When I first started out on this journey, I felt like an impostor.  I vividly remembered life Before.  Ten months ago, I didn’t even know that advocacy like this existed.  Special needs were not on my radar.  I have no idea what I spent hours online doing.  And I felt like, at any moment, someone who was further along in the journey, someone who doesn’t remember Before, might look at me, the fresh-faced newbie, and think, “Well, where the heck has she been? And does she think she can just come in here and start caring now?  Where was she before?”

I really, really worried about that.  It hasn’t happened.  And it won’t.

Our NICU social worker told me that I don’t have to like all the moms of kids with Down syndrome that I encounter.  Thinking back on that has always made me laugh.  She told me not to feel like I have to befriend everyone with a child with Ds and reminded me that just because we have this diagnosis, doesn’t make our family exactly like any other.  To me, sharing the common experience has helped me forge a bond with some other mommas that I hadn’t met before (I started to list all their names and it got too long, so I stopped).  They are still young friendships.  We are less than a year in, after all.  But my mostly-extroverted self is loving this new opportunity to spread my social circle and connect with moms who can relate.  And I don’t feel much like an impostor at this point.  🙂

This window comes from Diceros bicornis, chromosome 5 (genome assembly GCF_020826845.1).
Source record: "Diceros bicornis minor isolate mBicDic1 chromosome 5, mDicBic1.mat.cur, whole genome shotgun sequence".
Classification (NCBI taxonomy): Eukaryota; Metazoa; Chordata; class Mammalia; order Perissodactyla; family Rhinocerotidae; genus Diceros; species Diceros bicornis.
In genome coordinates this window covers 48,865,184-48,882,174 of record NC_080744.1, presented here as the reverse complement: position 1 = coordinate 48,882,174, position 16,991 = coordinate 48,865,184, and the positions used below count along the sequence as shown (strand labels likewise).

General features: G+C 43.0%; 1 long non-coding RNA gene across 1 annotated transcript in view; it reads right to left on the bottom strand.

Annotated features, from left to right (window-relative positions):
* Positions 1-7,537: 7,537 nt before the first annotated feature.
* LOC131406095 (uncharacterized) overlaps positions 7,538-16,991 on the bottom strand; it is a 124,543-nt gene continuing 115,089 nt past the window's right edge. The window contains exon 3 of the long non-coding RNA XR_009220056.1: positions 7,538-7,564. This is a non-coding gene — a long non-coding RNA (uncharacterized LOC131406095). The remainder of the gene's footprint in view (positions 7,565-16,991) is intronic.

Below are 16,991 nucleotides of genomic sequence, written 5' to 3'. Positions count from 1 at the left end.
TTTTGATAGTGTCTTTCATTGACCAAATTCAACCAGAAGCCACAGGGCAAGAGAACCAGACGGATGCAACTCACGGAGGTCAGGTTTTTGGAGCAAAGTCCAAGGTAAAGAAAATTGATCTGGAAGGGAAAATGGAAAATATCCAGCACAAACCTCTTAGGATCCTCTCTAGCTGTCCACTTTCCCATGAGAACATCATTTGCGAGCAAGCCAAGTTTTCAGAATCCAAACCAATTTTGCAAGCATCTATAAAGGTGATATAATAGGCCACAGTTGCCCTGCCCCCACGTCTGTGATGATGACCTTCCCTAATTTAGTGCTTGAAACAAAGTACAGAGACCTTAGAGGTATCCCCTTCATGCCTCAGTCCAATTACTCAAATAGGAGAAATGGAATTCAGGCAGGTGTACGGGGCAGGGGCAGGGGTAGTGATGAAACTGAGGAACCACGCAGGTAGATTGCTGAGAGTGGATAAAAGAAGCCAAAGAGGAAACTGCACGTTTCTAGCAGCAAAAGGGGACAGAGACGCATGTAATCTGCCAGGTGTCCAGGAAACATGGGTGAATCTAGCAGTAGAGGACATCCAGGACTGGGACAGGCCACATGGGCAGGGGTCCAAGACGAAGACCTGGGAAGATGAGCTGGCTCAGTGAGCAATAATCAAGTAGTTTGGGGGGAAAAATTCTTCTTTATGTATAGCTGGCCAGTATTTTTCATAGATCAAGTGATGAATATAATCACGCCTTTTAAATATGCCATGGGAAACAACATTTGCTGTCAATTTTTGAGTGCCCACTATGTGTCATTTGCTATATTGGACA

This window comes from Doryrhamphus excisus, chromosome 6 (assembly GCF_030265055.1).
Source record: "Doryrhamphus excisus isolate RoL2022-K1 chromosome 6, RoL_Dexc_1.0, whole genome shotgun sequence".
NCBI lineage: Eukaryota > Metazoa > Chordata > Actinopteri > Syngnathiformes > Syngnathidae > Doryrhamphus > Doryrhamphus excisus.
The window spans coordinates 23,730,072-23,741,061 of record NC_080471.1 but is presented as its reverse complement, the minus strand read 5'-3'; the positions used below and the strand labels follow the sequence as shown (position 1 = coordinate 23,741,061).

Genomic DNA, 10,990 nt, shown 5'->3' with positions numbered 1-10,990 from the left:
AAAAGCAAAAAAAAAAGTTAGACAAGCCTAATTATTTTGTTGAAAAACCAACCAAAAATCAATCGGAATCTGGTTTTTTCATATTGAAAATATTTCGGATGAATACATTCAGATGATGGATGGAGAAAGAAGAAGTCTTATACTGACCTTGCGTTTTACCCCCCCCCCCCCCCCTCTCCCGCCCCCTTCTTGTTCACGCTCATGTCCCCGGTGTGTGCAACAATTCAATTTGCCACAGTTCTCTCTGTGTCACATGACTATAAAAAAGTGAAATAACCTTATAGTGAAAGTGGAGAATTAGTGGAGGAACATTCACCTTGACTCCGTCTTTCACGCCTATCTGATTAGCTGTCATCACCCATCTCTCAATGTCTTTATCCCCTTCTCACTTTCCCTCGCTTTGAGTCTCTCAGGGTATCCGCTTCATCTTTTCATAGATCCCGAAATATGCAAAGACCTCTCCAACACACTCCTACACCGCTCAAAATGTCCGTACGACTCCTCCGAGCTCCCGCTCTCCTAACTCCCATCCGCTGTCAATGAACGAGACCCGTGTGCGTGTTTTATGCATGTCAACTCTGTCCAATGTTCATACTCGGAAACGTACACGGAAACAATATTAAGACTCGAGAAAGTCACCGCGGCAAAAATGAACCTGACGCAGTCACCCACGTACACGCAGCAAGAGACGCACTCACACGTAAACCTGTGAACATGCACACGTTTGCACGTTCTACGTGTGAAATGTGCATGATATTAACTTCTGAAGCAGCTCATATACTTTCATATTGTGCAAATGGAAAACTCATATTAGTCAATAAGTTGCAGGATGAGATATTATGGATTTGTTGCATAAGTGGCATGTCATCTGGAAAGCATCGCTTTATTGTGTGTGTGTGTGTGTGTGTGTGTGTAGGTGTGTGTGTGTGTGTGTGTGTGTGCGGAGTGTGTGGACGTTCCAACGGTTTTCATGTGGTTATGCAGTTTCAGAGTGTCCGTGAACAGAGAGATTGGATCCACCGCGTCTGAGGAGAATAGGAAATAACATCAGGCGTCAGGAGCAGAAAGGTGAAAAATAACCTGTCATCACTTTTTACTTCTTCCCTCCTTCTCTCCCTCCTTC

Not all support comes from strangers, though.  Tomorrow, a post dedicated to the ones who have been here since Before and are still here.